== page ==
For Paula Meehan, poetry can memorialise place, translating it into language and allowing it to be used to measure future change. Whereas Enright uses the rural-urban continuum to think about Irish modernity, Meehan highlights two other issues that require a subtle grasp on past and present, place and space: immigration and the environment. It has long been clear from work in Irish historiography that invasion myths were important parts of the self-justifying stories told by tribes and kingdoms about their past (see, for example, Dáibhí Ó Cróinín, ‘Ireland, 400-800,’ in Dáibhí Ó Cróinín (ed.), and Early Ireland, Oxford UK, Oxford University Press, 2005, 182-234). Invasion and conquest imply the replacement of a past order with a new one and thus they discount continuing negotiations between different sources of legitimacy. In other words, for the temporarily powerful, these invasion myths are claims to legitimate and unquestioned authority, while for the host society witnessing the incursion of a different group, the invasion or swamping myth conjures up an existential threat that should surely be resisted with all means necessary. But, listen to Meehan reminding us that immigrants are surely no more than ‘people who left their own countries to find work and make lives among us’ (Randolph, p. 34). ‘Living among’ offers new perspectives upon Irish places past and present as well as upon the lives of the diasporic Irish who surely did nothing different although they too were often seen by their new neighbours as invaders.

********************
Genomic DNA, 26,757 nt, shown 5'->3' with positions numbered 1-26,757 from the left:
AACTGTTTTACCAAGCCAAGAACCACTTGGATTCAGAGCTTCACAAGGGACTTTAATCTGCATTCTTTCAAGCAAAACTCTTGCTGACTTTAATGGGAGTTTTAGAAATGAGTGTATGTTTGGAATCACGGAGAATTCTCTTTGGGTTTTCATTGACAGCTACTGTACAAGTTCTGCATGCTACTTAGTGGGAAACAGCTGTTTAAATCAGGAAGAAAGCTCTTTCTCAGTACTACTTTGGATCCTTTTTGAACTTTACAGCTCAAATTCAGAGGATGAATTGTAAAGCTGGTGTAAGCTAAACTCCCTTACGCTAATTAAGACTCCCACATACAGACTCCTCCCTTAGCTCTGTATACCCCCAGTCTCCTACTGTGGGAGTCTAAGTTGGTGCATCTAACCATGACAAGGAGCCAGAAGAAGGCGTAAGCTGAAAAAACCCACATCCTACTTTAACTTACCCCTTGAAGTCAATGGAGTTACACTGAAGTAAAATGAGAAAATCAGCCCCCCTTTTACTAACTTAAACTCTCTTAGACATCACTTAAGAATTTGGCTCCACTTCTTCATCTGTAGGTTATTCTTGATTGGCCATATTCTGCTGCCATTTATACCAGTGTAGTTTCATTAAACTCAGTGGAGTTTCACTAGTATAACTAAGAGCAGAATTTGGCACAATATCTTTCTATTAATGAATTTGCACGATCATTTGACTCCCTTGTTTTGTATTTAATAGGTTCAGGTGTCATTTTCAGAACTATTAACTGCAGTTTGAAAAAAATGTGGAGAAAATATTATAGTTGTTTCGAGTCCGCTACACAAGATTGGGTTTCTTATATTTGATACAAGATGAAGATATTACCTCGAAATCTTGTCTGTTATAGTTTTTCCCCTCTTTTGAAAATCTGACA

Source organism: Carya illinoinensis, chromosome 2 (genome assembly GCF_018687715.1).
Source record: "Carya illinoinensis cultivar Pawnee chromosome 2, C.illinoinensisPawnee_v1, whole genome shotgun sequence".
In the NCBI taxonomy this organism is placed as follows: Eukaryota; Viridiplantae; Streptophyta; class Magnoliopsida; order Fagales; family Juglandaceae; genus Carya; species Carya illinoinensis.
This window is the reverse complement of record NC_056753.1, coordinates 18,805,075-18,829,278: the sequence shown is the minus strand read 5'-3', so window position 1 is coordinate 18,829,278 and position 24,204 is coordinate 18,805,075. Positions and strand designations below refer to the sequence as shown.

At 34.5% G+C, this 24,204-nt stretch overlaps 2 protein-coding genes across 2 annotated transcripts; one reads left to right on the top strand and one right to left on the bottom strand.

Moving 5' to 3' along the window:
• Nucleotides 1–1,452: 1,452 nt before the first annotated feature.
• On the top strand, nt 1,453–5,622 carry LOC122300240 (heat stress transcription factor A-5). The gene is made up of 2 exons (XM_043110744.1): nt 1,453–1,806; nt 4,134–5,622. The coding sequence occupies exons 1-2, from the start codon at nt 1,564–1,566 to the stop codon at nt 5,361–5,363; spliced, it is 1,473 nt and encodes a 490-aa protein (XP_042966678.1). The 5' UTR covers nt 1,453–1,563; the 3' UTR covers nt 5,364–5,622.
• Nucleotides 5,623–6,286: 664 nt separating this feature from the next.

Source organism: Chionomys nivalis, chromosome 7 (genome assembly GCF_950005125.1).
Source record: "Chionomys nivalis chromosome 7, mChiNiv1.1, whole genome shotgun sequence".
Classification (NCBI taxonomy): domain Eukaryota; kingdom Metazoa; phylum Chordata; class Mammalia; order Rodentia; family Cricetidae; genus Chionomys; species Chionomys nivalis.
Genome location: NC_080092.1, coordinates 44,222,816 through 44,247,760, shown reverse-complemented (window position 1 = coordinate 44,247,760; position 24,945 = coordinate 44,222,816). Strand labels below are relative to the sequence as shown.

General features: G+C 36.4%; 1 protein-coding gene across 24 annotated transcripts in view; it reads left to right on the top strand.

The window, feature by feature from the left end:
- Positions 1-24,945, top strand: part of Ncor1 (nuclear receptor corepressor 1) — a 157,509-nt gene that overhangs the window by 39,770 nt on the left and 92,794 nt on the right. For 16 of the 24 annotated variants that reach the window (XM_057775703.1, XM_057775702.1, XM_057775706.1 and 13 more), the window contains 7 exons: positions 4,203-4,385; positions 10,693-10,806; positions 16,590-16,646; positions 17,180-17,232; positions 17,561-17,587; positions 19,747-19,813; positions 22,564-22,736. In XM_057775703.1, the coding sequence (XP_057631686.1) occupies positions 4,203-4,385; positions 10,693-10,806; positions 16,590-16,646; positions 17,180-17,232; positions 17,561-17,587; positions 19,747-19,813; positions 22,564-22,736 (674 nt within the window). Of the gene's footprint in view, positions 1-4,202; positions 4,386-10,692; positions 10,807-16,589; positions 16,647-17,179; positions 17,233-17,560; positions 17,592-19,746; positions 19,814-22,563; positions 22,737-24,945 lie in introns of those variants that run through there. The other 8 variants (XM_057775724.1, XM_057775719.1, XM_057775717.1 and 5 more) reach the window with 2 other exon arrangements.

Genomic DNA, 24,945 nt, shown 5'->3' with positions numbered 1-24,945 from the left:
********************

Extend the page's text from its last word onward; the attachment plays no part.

Marina Carr speaks, like Paula Meehan, of turning to environmental questions in her art. The environmental turn is likewise understood in geographical terms as a movement from a concern with place in works that took bogland as their metaphorical landscape, to recent works, such as Marble (2009) set in a rather placeless city. She imagines the planet as getting old. In this way she refuses the image of nature as an innocent garden. A call from innocence to responsibility is explicit in Paul Muldoon’s insistence that the United States is not a young country, that 9/11 was certainly not its first atrocity. Hugo Hamilton worries that in Ireland the landscape is losing its memory and that a prevailing sense of victimhood is shielding Irish people from a clear understanding of the harm they do to themselves and to their environment. The landscape memory needed for this self-awareness, to cultivate the necessary sense of responsibility, and to develop the future-oriented political vision that Meehan calls for, must build upon a historical geography of the creation of what Hegel referred to as ‘second nature,’ but it will also need to recover alternative ways of thinking about the relations between people and the other living things that coexist with us on earth. In this respect, Conor McPherson’s reminder that pagans did not put humans at the centre of existence or of the universe invites us to think about varieties of prehistoric post-humanism. These are sets of geographical metaphors that escaped the attention even of Clarence Glacken, our most attentive historian of geographical thought to date.
We will probably continue to use geographical terms to describe the trajectory of our societies. The more we can invest these terms with careful readings of historical geographies, the better these terms will serve as metaphor or description.